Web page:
Classifying costs using the Costing sheet functionality

This short blog post explains in detail how to use the costing sheet functionality to classify and aggregate costs.


Let’s start with a simple example: assume that our company produces jewelry. The company procures raw materials: gold, silver, platinum and precious stones, and converts them into beautiful necklaces, rings, and earrings.

Ken, the cost controller is given the task to assess how the trend of raising precious metal prices is going to affect the cost of a particular finished good. To do this, he navigates to details of BOM calculation (Inventory management / Costing versions / Item price / Complete). 


Unfortunately, the detailed view doesn’t provide any aggregation level. Ken is troubled: in order to figure out the exact cost of consumed precious metals, he has no other choice than copying the data to Excel and running calculation there… or has he?

Setting up the costing sheet to aggregate costs

This is where the costing sheet becomes handy. Ken can use the costing sheet setup form (Inventory management / Setup / Costing / Costing sheets) to define aggregation of his costs.

Let’s help Ken and create a new node of type Price. Nodes of type Price instruct the costing sheet in which context a given structure will be used. Ken wants to classify his manufacturing costs, so let’s change the type to “Cost of goods manufactured”.

The first node in the costing sheet

Now we can add nodes underneath it. Let’s add a node of type Total and name it “Direct materials” and another two total nodes right beneath for “Precious metals” and “Precious stones”.  Also let’s create a “Direct labor” total node underneath the “Cost of goods manufactured”. The result should look like the following:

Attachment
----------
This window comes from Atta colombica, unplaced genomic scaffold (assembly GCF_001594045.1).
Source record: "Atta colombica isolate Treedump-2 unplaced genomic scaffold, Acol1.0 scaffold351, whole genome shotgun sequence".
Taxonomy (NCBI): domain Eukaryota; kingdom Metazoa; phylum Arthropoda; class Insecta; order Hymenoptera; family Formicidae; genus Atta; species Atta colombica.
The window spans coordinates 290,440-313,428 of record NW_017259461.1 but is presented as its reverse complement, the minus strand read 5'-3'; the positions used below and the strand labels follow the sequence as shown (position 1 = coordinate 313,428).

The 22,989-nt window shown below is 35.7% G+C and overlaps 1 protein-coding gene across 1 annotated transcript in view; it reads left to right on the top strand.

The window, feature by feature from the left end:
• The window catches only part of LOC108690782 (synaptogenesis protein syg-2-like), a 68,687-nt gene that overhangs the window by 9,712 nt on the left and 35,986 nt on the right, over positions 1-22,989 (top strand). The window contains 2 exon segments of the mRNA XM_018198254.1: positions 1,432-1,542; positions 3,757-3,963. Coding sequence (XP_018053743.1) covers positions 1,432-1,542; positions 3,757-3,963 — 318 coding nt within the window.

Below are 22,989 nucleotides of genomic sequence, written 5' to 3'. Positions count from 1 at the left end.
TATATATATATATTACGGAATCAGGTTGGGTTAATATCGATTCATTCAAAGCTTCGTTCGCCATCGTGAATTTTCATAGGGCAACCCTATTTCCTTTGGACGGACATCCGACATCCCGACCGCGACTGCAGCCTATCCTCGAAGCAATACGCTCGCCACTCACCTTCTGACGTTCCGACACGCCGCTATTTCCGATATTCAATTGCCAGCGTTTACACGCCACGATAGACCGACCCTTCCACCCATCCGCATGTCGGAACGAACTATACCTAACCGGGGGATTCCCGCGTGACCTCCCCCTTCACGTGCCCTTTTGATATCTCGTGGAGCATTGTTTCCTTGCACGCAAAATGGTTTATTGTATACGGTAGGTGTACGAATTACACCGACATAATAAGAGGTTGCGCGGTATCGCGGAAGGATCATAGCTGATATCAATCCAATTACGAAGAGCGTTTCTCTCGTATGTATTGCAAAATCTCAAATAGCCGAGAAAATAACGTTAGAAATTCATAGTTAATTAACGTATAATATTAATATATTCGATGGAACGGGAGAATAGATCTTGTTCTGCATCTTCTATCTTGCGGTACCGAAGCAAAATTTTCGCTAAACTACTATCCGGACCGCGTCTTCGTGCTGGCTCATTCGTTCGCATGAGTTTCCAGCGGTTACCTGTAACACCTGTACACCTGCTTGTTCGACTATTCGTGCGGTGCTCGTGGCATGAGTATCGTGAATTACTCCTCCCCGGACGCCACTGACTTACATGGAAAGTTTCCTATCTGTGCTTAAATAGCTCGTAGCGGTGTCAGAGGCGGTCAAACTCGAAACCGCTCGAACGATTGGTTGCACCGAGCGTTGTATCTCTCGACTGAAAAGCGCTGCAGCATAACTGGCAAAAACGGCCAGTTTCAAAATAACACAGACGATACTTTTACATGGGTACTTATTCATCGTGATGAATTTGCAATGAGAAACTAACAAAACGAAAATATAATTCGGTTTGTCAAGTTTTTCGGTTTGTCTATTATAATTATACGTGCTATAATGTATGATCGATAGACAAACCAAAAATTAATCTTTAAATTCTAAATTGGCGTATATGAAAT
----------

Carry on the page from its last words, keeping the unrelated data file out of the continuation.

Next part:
Costing sheet structure

Now we can start adding cost groups to our structure. We can do that in two ways – either by creating a new node of type cost group underneath the Total node or by simply dragging the cost group from the “Cost groups” fast tab to the node where we want to place them. Let’s drag and drop cost groups Gold, Silver, Platinum to the Precious metals node, “Diamond” and “Ruby” to the “Precious stones”, “Labor” to the “Direct labor”. As it is a best practice to have all cost groups mapped in the costing sheet let’s add the “Produced” cost group to “Cost of goods manufactured”. Now let’s simply validate and save our structure. The result should be following:

Costing sheet structure including cost groups

Revisiting results

Now, when we navigate back to the details of BOM calculation on the costing sheet tab, we can see the detailed classification of our costs. First of all, we can see that $1550 are coming from the direct materials consumption. Furthermore, out of those $1550, $400 come from precious metals usage, while the rest is coming from the usage of precious stones. 

Costing sheet tab showing aggregated cost

Ken can now easily understand the structure of costs. After a quick glance at the costing sheet, he knows that precious metals contribute to less than 25% of the total cost of the finished good. He can now make a meaningful assessment of consequences of rising precious metals prices.

Two words about the “Header” and “Total”

You may have wondered what the settings “Header” and “Total” on the costing sheet node do.

Total and header settings

The “Header” checkbox controls whether the header row should be displayed on the “Costing sheet” tab. Respectively, the “Total” tab controls if the total row should be displayed for a given node. In the following example, the header and total settings have been modified for the “Precious stones” group.

Comparison between the costing sheet with different header and total settings for the Precious metals group

What’s next?

In the upcoming posts, we will cover how to use costing sheet to define and calculate indirect costs. Stay tuned.